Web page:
Resurrect old hardware with Linux

Dell Inspiron 3500
Xubuntu desktop
Say goodbye to virus, malware, and license problems.

A customer came to me with a low-mileage 1999 vintage laptop which she wished to use for occasional web browsing. (specs: Dell Inspiron 3500. 333 MHz CPU, 64 MB Ram, 4.7 GB disk. Every spec was about one-tenth of today’s PCs!). It was running Windows 98 Second Edition. Microsoft stopped providing Windows 98 updates years ago, and Windows 98 is now very vulnerable to attack. Worse, today’s anti-virus and anti-spyware programs won’t run on it. Shouldn’t she just scrap the laptop?

A very limited resource laptop, but Xubuntu runs fine

Since the laptop was in like-new condition, we decided to extend its life by injecting some 21st century blood into it. We topped up its memory slots with the maximum RAM (a mere 256 MB!) and replaced Windows 98 with Xubuntu 8.10. It’s not Microsoft Windows, but to a user it appears similar, and includes a word processor, spreadsheet, graphics / photo editor, and Mozilla Firefox web browser. I’ve not been able to get its onboard soundcard to work, but everything else works.

There are three big upsides to any Linux-based desktop operating system when compared to MS Windows:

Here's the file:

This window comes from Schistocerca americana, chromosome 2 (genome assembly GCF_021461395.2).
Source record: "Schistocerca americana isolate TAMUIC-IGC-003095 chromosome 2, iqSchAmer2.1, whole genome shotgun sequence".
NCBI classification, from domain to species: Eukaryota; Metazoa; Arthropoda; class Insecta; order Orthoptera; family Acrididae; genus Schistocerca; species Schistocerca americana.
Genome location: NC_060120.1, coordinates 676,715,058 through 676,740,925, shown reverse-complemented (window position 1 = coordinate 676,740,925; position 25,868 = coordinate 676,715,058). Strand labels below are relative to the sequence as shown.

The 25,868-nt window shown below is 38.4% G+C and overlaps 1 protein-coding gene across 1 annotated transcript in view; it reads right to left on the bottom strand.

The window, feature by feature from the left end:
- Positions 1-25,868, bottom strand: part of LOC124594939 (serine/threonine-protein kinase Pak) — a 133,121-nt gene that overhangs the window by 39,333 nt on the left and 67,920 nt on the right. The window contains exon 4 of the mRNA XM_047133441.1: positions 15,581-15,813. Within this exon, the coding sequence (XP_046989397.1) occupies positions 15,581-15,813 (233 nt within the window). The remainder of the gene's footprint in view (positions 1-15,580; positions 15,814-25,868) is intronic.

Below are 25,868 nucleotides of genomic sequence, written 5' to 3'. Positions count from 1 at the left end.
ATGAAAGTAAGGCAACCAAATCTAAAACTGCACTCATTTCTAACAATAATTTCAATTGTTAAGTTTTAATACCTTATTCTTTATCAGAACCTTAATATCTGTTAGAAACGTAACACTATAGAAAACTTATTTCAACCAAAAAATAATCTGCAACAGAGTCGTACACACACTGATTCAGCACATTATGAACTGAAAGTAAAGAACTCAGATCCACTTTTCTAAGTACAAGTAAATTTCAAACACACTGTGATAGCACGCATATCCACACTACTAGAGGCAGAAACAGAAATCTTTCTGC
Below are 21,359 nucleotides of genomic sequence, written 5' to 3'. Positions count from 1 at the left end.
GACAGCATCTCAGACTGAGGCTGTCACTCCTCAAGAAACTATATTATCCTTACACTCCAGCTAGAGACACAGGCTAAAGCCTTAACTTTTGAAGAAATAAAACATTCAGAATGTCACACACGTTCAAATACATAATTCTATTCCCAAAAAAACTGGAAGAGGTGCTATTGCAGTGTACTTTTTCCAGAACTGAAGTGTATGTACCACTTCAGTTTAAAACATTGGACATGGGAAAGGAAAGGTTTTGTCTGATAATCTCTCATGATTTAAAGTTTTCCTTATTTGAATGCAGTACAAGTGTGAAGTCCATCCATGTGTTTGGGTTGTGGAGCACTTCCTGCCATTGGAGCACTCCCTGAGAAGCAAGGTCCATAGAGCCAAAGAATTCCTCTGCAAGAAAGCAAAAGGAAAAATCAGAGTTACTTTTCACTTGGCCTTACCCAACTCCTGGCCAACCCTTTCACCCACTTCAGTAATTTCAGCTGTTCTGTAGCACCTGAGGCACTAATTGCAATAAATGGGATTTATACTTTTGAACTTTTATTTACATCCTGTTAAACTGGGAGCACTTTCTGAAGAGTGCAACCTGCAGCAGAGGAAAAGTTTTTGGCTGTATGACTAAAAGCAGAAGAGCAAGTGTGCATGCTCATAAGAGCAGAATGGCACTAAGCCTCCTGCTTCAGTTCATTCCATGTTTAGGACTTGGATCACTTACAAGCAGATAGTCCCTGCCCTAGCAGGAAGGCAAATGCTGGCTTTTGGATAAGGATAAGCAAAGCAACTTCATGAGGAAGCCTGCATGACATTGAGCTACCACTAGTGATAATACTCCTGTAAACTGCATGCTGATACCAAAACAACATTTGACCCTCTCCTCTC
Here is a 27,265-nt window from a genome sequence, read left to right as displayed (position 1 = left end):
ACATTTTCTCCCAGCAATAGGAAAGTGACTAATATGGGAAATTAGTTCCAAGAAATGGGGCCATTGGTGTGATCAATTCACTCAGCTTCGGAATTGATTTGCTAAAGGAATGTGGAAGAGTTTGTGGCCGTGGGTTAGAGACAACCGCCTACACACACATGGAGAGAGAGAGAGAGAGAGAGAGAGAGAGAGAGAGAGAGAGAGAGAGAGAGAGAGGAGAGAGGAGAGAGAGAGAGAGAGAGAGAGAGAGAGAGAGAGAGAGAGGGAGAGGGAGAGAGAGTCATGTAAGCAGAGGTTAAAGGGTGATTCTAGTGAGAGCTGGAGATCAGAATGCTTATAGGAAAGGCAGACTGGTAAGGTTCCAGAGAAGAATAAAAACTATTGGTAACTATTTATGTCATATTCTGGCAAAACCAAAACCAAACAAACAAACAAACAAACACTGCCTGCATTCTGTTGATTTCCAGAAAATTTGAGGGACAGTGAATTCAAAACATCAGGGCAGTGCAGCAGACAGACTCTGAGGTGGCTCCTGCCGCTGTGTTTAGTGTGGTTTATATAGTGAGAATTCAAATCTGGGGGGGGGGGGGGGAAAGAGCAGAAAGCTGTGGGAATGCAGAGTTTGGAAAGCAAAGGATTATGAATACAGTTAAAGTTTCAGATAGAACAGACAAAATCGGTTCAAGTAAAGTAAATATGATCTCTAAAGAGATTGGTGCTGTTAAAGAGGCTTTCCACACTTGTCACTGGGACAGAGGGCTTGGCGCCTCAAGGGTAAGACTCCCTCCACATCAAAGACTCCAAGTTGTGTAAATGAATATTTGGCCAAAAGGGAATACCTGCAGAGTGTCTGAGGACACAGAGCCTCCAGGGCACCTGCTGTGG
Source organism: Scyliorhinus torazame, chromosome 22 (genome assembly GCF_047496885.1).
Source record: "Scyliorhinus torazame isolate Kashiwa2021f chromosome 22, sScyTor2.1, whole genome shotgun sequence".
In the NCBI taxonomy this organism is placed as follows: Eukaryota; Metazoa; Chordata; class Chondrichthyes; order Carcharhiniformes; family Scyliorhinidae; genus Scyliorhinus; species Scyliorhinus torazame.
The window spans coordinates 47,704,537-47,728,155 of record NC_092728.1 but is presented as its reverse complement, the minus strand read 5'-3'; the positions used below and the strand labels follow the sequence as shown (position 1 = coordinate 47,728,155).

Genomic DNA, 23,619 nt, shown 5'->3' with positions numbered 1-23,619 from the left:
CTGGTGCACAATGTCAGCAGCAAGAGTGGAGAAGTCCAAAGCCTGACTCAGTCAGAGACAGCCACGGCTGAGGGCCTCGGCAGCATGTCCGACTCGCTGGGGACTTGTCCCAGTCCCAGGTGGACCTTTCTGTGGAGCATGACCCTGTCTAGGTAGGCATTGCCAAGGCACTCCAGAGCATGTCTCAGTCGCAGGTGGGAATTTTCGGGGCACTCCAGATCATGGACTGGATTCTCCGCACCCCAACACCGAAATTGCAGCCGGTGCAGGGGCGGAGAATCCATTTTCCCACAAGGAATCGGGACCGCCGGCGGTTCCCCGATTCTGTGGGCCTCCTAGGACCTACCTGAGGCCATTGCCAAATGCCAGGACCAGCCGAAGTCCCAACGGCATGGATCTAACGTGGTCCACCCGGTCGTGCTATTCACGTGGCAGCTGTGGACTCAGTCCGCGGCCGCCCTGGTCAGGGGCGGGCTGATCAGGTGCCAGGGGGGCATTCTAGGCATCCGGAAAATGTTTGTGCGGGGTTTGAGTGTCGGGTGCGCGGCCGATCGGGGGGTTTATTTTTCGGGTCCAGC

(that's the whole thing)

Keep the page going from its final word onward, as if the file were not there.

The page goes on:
• It frees the user from constantly worrying about Windows Updates to patch vulnerabilties
  • No anti-virus or anti-spyware programs are needed (Yay! )
  • There are no Windows licensing headaches.
A potential downside is that Windows applications won’t run on Linux without the assistance of either Wine or running a copy of Windows XP within a virtual machine.
If you have a tired desktop or laptop PC — especially one without a legitimate Windows license — consider breathing new life into it with some form of Linux. Most are available for free, such as I tried Damn Small Linux (too minimal for this case), Puppy Linux (it was okay, but just barely), and Xubuntu 8.04, 8.10, and 9.04. Xubuntu 9.04 added some features but did something to slow response to user inputs. I settled on Xubuntu 8.10. (Xubuntu imposes a lighter load on the hardware than Ubuntu because it has a leaner desktop.)

Try it before you install it

You can first just boot with the Xubuntu (or Ubuntu) Live CD, to see whether it’s acceptable and runs okay on your hardware. (Of course it’ll be slow when booting off the CD-ROM drive.) If so, you can install it on your hard drive from the same CD-ROM.

Oh — one caveat: Xubuntu and its siblings may not install without problems on all hardware. I’m now fighting to get it to install on a 1.1 GHz AMD Athlon desktop PC — I have no idea why it won’t install on this system, yet it installed with almost no problems on the old laptop. Let me know of your Linux adventures, please.
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